Russian journalists reveal Chechen fears

Reporters are calling for an inquiry into media freedom following threats from Chechen leader Ramzan Kadyrov Read Full Article at

Russian journalists reveal Chechen fears

One reporter has already left the country, citing threats on her life

A prominent Russian journalists’ organization has published a petition calling on authorities to investigate threats from Chechen leader Ramzan Kadyrov, after he referred to several reporters and publications as “terrorists” and suggested that they should be “destroyed.”

The Union of Journalists of St. Petersburg and Leningrad Oblast posted the petition on its website on Tuesday, writing that it will be sent to Alexander Bastrykin, the head of Russia’s Investigative Committee, the agency responsible for probing claims of serious wrongdoing.

The petition begins, “on January 24, 2022, citizen of the Russian Federation Ramzan Kadyrov (head of the Chechen Republic) publicly called our colleagues ‘terrorists’ and ‘accomplices of terrorism.’” The authors also quote Kadyrov as saying that “we have always destroyed terrorists and their accomplices, there being no difference between them, and we will do so in the future.”

The petition also cites recent comments by Adam Delimkhanov, a Chechen MP who called for the family of former judge Saidi Yangulbayev to be hunted down and beheaded earlier this month, after Yangulbayev’s wife, Zarema Musaeva, was detained at her home by Chechen enforcers and brought to the city of Grozny.

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Musaeva was subsequently charged with attacking a police officer and formally arrested. Their son, anti-torture activist Abubakar Yangulbayev, is believed to be behind a Telegram channel that is prohibited in Russia.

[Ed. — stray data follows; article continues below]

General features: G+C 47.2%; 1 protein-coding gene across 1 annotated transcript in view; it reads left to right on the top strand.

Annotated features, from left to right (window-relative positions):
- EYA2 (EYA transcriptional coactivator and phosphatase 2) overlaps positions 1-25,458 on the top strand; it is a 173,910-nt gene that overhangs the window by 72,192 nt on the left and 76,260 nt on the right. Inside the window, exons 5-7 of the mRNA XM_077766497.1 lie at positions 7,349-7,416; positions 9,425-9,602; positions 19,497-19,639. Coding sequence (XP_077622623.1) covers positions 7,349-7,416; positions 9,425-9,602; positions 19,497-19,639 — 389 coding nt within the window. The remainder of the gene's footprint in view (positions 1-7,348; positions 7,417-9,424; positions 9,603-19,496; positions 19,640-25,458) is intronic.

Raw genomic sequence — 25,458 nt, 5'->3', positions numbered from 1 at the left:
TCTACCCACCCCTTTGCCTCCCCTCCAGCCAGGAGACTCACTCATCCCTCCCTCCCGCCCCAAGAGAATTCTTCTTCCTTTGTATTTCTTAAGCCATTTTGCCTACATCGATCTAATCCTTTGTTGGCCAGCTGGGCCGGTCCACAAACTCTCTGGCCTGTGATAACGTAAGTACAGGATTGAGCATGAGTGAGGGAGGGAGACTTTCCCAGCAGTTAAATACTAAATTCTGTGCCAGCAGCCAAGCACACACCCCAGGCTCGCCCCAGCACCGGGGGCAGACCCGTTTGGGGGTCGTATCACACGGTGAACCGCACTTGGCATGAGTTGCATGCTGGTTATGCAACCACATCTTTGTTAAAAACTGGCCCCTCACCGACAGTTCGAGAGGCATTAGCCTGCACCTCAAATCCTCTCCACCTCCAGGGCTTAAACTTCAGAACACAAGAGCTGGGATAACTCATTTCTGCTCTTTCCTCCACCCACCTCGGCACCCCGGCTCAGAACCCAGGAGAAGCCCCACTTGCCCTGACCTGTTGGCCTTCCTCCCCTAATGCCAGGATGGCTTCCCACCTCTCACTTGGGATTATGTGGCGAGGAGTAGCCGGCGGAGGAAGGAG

The authors of the petition accuse Kadyrov and Delimkhanov of violating the rights of the Yangulbayev family, many of whom now live abroad, and the journalists Kadyrov referred to, some of whom had been involved in investigating Musaeva’s arrest. The Union of Journalists has requested a formal investigation into the matter by the Russian authorities.

Earlier this month, the editors of news outlet Echo of Moscow publicly requested that President Vladimir Putin step in to deal with Kadyrov. Alexey Venediktov, the radio station’s editor-in-chief, wrote on Telegram, “we direct the attention of law enforcement agencies to the statements of this high-ranking official, a general in the Ministry of Internal Affairs, which are against the laws of the Russian Federation. We ask the Russian President, as the guardian of the constitution, to intervene in the situation.”

That same week, Nobel Prize-winning journalist Dmitry Muratov, editor of newspaper Novaya Gazeta, announced that Elena Milashina, one of the reporters Kadyrov called an “accomplice of terrorism,” had temporarily left the country “in view of numerous personal threats.” Novaya Gazeta stated that Milashina’s relocation “will not affect the coverage of the topic of human rights in Chechnya.”